New Work Events Exhibitions

MARCH 6 - APRIL 12, 2003
Artists's Reception Thursday, March 6, 2003 6 - 8 pm

The June Bateman Fine Art is pleased to announce its second annual Portrait show, an exhibition of experimental portraits by Bob Carey and Gail Thacker. The exhibition opens on March 6 and will run through April 12, 2003. An artist's reception, to which the public is invited, will take place on March 6 between 6 and 8 P.M.

Although portraiture is among the most traditional and conservative of artistic genres, in recent years artists have increasingly experimented with ways of representing both themselves and others that push the form's expressiveness while expanding its exploration of the nature of the social and personal self. The work of Bob Carey and Gail Thacker expands the notion of portraiture and in doing so expands our ability to see, think about, and confront the nature of the person, the body, and of photography itself.

Bob Carey uses his own body as a medium of exploration. Working in an area that stands astride performance art and photography, Carey typically shaves his entire body, paints it silver, then carefully arranges its photography while decorated or placed in unusual, and often extreme positions. A skilled and successful commercial photographer as well as a photographic artist, Carey uses his photographic skills to make large and exquisite prints of these explorations, forcing the viewer to confront not only the shapes the body can make but his or her own relationship to the physical presence of the bodies.

Gail Thacker's explorations of the self manipulate not only the physical self but the photographic material used in representing it. Thacker, like the traditional portraitist, is obsessed with the particular and is particularly intrigued by photography's objective relationship with its subject matter. But that is only the beginning for her. Once the image is made, Thacker's use of positive/negative black and white Polaroid materials printed on colored papers allows her room for extensive manipulation and experimentation, yielding layered, luminous multi textured works. While Carey's studio photographs suggest a concern for carefully controlled personal experimentation with the photographed self, Thacker's work is much more improvisational, with her methods allowing immediate responses to the surface of the photographic material, which consists both of posed and spontaneous depictions of people and objects.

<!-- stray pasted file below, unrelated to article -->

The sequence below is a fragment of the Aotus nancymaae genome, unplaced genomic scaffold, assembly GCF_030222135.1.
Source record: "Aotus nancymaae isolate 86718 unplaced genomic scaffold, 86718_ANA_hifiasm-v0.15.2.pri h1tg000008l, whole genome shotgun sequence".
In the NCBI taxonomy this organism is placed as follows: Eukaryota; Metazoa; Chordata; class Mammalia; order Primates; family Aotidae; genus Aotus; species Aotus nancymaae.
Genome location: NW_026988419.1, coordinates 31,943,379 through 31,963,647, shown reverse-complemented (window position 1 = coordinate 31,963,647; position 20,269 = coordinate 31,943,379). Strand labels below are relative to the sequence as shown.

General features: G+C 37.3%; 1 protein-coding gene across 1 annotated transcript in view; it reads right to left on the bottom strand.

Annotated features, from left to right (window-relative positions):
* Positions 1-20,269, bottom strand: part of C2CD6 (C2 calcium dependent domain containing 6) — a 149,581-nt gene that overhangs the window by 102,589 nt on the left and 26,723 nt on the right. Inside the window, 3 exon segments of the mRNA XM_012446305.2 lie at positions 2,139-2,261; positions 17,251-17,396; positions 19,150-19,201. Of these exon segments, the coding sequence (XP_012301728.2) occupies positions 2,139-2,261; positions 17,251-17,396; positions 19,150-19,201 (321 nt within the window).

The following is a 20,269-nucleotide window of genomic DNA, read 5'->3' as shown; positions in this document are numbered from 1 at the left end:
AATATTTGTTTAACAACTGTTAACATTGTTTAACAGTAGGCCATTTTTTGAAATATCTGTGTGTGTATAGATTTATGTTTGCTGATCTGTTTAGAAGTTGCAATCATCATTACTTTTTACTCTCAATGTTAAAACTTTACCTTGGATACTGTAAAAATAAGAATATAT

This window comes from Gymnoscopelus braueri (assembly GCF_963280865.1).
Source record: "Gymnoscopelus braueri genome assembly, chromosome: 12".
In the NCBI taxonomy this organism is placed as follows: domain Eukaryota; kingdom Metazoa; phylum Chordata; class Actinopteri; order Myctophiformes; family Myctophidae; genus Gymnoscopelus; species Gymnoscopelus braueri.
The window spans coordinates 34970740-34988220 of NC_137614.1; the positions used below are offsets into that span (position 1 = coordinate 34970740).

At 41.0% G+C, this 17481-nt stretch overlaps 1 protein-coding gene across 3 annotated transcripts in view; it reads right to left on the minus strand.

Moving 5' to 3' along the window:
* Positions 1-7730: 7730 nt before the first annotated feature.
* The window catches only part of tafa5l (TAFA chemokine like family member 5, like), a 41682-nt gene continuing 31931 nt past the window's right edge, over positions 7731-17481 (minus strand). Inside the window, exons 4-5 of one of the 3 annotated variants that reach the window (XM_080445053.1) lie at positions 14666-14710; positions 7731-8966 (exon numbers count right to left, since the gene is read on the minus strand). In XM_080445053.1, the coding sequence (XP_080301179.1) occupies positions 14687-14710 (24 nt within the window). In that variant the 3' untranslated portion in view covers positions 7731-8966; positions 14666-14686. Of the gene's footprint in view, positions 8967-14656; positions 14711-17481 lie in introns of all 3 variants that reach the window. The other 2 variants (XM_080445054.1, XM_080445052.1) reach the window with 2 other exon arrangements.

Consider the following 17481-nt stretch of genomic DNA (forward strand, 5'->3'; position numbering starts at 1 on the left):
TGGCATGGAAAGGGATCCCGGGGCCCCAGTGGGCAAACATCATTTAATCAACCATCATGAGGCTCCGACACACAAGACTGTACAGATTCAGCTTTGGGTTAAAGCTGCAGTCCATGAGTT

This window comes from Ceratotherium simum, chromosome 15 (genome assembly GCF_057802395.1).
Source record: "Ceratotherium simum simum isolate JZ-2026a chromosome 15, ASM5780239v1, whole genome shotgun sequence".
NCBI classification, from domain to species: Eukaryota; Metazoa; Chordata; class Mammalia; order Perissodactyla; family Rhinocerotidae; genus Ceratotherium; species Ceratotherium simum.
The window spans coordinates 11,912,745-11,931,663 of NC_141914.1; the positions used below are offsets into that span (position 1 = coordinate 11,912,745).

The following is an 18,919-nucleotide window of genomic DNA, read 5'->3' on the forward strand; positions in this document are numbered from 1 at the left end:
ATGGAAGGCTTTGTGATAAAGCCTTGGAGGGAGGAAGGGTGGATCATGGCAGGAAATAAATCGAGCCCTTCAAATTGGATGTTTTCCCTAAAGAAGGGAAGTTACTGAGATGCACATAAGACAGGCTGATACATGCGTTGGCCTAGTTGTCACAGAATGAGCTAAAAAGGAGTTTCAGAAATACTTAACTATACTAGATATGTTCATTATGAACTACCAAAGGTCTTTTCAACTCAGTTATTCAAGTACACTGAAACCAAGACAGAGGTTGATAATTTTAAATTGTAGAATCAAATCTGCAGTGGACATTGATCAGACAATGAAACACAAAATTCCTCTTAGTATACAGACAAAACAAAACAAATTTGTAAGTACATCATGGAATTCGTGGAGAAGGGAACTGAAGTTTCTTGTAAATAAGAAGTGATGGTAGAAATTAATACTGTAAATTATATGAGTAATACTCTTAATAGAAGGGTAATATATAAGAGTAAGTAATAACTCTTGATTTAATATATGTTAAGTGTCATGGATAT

Gail Thacker is a member of the "Boston School" of photographers, a group which included Nan Goldin, Jack Pierson and Mark Morrisroe. This small community of artists often photographed each other and friends, with most of its members moving to New York around 1980. A number of Thacker's enlarged Polaroid portraits in the exhibition depict film maker and performance artist Rafael Sanchez. Thacker met Sanchez at Mark Morrisroe's apartment, where a series of photo sessions led to her involvement in Sanchez' super 8 film, "Little Prayers" and a ten year collaboration between the artists.

Bob Carey lives in Arizona and studied photography at Arizona State University. His work has been exhibited at the Arizona State University Art Museum, Tucson Museum of Art, The Center for Photography in Woodstock, Holter Museum of Art, and in numerous galleries and museums in the United States and Europe. Gail Thacker studied photography at Tufts University, The School of The Museum of Fine Arts, Boston, MIT, SUNY Purchase, and at the ICP. Her work has been exhibited in numerous galleries, including MIT, Exit Art, and the June Bateman Fine Art, and has been published in The New York Times, Night Magazine, Provincetown Art Museum, and other publications. Among the public collections that include her work are The City University of New York, The New York Public Library, The Polaroid Collection, and Tufts University.

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June Bateman Fine Art
By Appointment
35 Hudson Street #5A
Yonkers, NY 10701

All images copyright June Bateman Fine Art and individual artists. Reproduction by permission only.  
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All prices subject to change without notice.